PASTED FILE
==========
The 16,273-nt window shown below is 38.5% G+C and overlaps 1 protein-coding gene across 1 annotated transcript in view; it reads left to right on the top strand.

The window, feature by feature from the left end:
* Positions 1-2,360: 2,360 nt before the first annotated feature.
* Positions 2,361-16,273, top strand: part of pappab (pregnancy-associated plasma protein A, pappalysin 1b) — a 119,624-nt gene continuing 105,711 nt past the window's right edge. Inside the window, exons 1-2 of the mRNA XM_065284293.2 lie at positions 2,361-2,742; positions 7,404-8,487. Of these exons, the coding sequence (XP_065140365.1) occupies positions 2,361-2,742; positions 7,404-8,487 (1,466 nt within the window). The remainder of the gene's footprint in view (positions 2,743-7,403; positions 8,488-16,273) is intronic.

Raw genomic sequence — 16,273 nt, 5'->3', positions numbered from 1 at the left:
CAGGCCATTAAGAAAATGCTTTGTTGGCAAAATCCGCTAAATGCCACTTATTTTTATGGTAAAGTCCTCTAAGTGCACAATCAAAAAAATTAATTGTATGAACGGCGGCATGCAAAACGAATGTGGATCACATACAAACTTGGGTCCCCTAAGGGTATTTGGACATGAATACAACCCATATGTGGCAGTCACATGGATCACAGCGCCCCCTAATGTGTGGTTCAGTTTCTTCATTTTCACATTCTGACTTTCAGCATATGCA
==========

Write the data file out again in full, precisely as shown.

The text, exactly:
The 16,273-nt window shown below is 38.5% G+C and overlaps 1 protein-coding gene across 1 annotated transcript in view; it reads left to right on the top strand.

The window, feature by feature from the left end:
* Positions 1-2,360: 2,360 nt before the first annotated feature.
* Positions 2,361-16,273, top strand: part of pappab (pregnancy-associated plasma protein A, pappalysin 1b) — a 119,624-nt gene continuing 105,711 nt past the window's right edge. Inside the window, exons 1-2 of the mRNA XM_065284293.2 lie at positions 2,361-2,742; positions 7,404-8,487. Of these exons, the coding sequence (XP_065140365.1) occupies positions 2,361-2,742; positions 7,404-8,487 (1,466 nt within the window). The remainder of the gene's footprint in view (positions 2,743-7,403; positions 8,488-16,273) is intronic.

Raw genomic sequence — 16,273 nt, 5'->3', positions numbered from 1 at the left:
CAGGCCATTAAGAAAATGCTTTGTTGGCAAAATCCGCTAAATGCCACTTATTTTTATGGTAAAGTCCTCTAAGTGCACAATCAAAAAAATTAATTGTATGAACGGCGGCATGCAAAACGAATGTGGATCACATACAAACTTGGGTCCCCTAAGGGTATTTGGACATGAATACAACCCATATGTGGCAGTCACATGGATCACAGCGCCCCCTAATGTGTGGTTCAGTTTCTTCATTTTCACATTCTGACTTTCAGCATATGCA